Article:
A man wears the headband for al Qassam brigades, the military wing of Hamas.

Story highlights

An Egyptian court had ruled Hamas a terrorist organization a few months ago

An appeals court overturns that ruling, saying the other court "lacked jurisdiction"

Hamas has faced criticism, had some members arrested since military takeover

CNN —  

Hamas should no longer be classified as a terrorist organization in the eyes of Egyptian authorities, an appeals court ruled Saturday, overturning a decision made months earlier about the Palestinian Islamist group.

The appeals court in Cairo threw out the February 28 decision by a lower court because it “lacked jurisdiction to issue the … ruling,” the state-run Ahram Online news outlet reported.

This development could be significant given the makeup of Egypt’s current government – which took over after the military ousted Muslim Brotherhood leader-turned-president Mohammed Morsy – and Hamas’ prominent, controversial place in the Middle East, including its control of the Palestinian territory of Gaza.

Hamas evolved from the Palestinian branch of the Muslim Brotherhood, having formed in 1987 with a goal of establishing an Islamic state in place of Israel, according to the U.S. National Counterterrorism Center.

That hasn’t happened, though Hamas managed to takeover Gaza, while the Palestinian Authority government headed by President Mahmoud Abbas is in charge of the West Bank. Gaza borders Egypt’s Sinai Peninsula, which has seen considerable violence – including the recent killing of three judges and their driver as they headed to a courthouse – since Morsy’s 2013 ouster.

This bloodshed can’t all necessarily be pinned on Hamas, which denies interfering in Egyptian internal affairs. One group blamed for the killings of hundreds security personnel in Sinai, Ansar Beit Al-Maqdis, has been tied to ISIS.

Still, Hamas controls Gaza. The Cairo government has accused it of supporting the insurgents, and Hamas – and especially its military wing, al Qassam Brigades – has received substantial criticism for allegedly spearheading violence.

When the U.S. State Department created its list of foreign terrorist organizations in 1997, Hamas was one of the first names on it. The Egyptian government has been at odds with the group repeatedly, with longtime President Hosni Mubarak lashing out at the group and refusing to recognize Hamas’ rule in Gaza.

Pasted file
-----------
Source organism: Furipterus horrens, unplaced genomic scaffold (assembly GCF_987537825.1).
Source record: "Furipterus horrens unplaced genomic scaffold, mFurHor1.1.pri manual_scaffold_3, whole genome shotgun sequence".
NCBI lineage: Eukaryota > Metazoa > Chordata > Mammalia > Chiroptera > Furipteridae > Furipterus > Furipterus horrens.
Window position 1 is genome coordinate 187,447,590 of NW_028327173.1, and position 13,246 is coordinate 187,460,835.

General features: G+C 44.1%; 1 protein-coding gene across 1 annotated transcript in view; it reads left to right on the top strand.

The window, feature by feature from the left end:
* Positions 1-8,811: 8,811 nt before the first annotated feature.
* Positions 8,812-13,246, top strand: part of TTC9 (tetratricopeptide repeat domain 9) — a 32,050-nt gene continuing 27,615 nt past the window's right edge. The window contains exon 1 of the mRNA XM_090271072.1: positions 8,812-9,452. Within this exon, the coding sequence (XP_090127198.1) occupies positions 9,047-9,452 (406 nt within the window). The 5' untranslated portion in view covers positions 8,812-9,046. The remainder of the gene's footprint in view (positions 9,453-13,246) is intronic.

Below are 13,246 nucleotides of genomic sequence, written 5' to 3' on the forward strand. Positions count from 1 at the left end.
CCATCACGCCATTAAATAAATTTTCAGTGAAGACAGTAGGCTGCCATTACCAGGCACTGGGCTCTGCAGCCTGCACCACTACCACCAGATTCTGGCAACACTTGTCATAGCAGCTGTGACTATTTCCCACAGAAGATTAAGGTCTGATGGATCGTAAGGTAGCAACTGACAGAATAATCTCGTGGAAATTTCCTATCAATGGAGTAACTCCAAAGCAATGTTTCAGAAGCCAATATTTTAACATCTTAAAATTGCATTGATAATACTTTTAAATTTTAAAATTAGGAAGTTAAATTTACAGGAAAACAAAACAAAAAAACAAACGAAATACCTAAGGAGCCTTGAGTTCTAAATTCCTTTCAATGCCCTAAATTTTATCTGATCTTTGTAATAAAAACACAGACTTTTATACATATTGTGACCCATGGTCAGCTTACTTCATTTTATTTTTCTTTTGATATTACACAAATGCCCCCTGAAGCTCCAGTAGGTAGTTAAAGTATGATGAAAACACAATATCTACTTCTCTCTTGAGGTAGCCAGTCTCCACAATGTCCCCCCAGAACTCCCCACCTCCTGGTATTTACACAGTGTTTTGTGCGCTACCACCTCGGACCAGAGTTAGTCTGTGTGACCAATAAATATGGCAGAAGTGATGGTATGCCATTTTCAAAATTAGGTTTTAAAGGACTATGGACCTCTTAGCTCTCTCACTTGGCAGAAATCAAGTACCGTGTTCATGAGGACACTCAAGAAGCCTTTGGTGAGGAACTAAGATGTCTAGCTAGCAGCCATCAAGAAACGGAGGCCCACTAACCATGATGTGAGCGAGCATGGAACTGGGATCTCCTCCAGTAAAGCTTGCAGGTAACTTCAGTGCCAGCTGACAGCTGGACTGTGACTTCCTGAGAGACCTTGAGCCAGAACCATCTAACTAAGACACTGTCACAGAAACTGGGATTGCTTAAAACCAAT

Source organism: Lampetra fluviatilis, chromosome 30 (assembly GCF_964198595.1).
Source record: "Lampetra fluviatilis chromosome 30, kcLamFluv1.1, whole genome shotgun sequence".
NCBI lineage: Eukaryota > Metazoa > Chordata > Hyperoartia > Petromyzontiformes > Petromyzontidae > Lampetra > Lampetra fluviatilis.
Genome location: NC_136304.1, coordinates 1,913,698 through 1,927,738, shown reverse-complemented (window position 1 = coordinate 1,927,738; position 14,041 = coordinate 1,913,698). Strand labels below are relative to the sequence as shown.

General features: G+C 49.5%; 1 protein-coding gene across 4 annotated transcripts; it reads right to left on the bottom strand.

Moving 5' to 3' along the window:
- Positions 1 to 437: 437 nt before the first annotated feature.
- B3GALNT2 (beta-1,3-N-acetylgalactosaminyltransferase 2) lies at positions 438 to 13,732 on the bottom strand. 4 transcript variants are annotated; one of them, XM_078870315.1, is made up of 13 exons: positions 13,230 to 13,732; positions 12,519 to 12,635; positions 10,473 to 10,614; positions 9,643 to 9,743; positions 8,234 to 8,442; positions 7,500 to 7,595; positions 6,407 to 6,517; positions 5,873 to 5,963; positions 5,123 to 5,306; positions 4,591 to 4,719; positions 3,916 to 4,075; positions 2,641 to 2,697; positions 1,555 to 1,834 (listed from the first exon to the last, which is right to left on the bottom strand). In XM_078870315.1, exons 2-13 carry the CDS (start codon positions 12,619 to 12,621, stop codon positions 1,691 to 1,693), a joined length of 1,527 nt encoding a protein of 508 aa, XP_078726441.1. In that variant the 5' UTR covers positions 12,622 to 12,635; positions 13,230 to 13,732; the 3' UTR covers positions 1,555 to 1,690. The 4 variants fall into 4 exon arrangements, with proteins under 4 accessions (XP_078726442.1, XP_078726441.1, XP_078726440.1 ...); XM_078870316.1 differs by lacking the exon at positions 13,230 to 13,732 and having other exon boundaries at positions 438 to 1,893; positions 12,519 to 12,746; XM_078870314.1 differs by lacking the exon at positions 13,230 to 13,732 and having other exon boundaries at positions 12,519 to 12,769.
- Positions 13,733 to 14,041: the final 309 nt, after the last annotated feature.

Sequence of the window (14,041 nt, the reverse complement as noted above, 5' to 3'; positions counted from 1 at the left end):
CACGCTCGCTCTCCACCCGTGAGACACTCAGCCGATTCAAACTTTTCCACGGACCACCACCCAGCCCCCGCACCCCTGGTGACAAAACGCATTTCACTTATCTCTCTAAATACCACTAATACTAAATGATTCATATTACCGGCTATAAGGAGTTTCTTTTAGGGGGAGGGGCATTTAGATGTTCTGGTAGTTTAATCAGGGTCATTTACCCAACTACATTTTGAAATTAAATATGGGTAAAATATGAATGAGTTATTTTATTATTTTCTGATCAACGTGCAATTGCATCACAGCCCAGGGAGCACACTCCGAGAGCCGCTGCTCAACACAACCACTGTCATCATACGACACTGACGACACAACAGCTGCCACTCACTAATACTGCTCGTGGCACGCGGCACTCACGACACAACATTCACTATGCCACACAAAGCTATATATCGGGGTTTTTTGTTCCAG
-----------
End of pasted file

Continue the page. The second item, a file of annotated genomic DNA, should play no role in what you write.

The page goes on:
The relationship between Hamas and Egypt improved significantly during Morsy’s brief time in power, only to deteriorate rapidly when the military took over.

In fact, Morsy was sentenced to death last month for having allegedly collaborated with Hamas and the Lebanese Shiite group Hezbollah to break into several prisons across Egypt in January 2011. These actions, at the start of the revolution that spurred Mubarak’s fall, facilitated the escape of Morsy and 20,000 others.

Saturday’s Ahram story noted a court early this year ruled al Qassam Brigades specifically a terrorist organization because it “supports and finances terrorist attacks in Egypt.”

And several Hamas members face death sentences for the jailbreak case – which includes convictions for arson, murder and looting in addition to freeing prisoners – that Morsy is also caught up in. Egypt has also banned the Muslim Brotherhood and arrested hundreds of its members.

This history notwithstanding, Hamas cheered Saturday’s ruling and expressed hope it would help its relations with the Egyptian government led Abdel Fattah el-Sisi, the North African nation’s former military chief and now president.

“We consider this a correction to the previous mistake,” Hamas said on its official Twitter feed. “This decision confirms Egypt’s steadfast towards its ethnic role towards Palestine and without doubt will have its positive effect on bilateral relations.”

CNN’s Anas Hamdan contributed to this report.